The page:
Shipwrecks of the Roaring Forties: a maritime archaeological reassessment of some of Australia’s earliest Shipwrecks
This paper discusses a new project that attempts to make a significant contribution to our understanding of Europeans active in the Indian Ocean and Western Australian region during the 17th and 18th centuries through the unique window into the past provided by maritime archaeological sites. A strategic international alliance of university and museum researchers will return to shipwreck sites excavated over 40 years ago to examine how approaches to maritime archaeological sites have changed over time in terms of new research questions, methodologies, and technologies. The alliance also will assess the long-term benefits of the recovery, conservation, display, and research of the archaeological materials from these sites. Funded by the Australian Research Council (2013-2017: LP130100137), outcomes will include new interpretation of significant European and Australian histories and sites and will help formulate future study protocols for maritime cultural heritage.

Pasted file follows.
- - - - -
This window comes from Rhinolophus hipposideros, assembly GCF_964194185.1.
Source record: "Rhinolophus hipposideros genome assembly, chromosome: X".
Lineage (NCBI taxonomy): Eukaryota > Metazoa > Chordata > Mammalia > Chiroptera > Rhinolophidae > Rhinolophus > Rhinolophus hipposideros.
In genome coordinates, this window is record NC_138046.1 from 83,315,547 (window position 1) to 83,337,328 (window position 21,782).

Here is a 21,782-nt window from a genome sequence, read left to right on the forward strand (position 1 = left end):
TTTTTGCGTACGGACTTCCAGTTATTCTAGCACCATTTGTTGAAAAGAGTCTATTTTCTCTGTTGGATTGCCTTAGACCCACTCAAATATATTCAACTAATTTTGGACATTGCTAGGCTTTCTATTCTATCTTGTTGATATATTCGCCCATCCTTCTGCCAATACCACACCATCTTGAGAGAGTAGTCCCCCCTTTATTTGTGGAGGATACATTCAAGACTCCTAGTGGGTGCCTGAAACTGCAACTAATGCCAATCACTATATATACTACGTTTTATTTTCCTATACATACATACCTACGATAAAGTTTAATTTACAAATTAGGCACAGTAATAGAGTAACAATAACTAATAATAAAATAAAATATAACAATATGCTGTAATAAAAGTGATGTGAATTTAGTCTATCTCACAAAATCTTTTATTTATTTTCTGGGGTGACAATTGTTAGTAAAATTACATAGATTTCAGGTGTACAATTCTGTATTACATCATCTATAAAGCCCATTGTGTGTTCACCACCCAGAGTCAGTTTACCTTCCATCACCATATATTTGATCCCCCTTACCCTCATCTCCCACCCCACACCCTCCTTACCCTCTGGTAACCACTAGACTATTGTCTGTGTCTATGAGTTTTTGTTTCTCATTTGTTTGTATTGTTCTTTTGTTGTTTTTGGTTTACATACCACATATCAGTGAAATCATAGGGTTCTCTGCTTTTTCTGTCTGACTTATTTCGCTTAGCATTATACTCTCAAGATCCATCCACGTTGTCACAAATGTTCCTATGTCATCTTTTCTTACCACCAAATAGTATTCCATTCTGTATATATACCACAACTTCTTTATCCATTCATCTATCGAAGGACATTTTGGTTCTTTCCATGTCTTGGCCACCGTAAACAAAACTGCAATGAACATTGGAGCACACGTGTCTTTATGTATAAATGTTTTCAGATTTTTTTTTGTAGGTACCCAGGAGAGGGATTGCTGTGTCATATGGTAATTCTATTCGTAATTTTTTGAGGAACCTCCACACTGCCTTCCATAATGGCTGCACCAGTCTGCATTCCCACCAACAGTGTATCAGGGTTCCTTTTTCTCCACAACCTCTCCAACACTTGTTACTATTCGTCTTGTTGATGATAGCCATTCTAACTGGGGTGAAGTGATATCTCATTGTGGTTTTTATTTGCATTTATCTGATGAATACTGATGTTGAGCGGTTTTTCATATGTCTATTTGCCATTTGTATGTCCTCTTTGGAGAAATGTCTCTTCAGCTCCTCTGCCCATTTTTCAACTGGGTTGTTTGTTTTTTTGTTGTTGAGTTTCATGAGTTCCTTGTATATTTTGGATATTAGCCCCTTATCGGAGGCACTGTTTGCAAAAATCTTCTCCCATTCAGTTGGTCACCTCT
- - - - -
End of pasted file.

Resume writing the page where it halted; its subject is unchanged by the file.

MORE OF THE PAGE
This Resource is Part of the Following Collections
- Society for Historical Archaeology 2014 •
- Lessons That Count: What We Have Learned From Large, Multi-Year Underwater Excavations
Cite this Record
Shipwrecks of the Roaring Forties: a maritime archaeological reassessment of some of Australia’s earliest Shipwrecks. Wendy Van Duivenvoorde, Alistair Paterson, Jeremy Green. Presented at Society for Historical Archaeology, Quebec City, Quebec, Canada. 2014 ( tDAR id: 436559)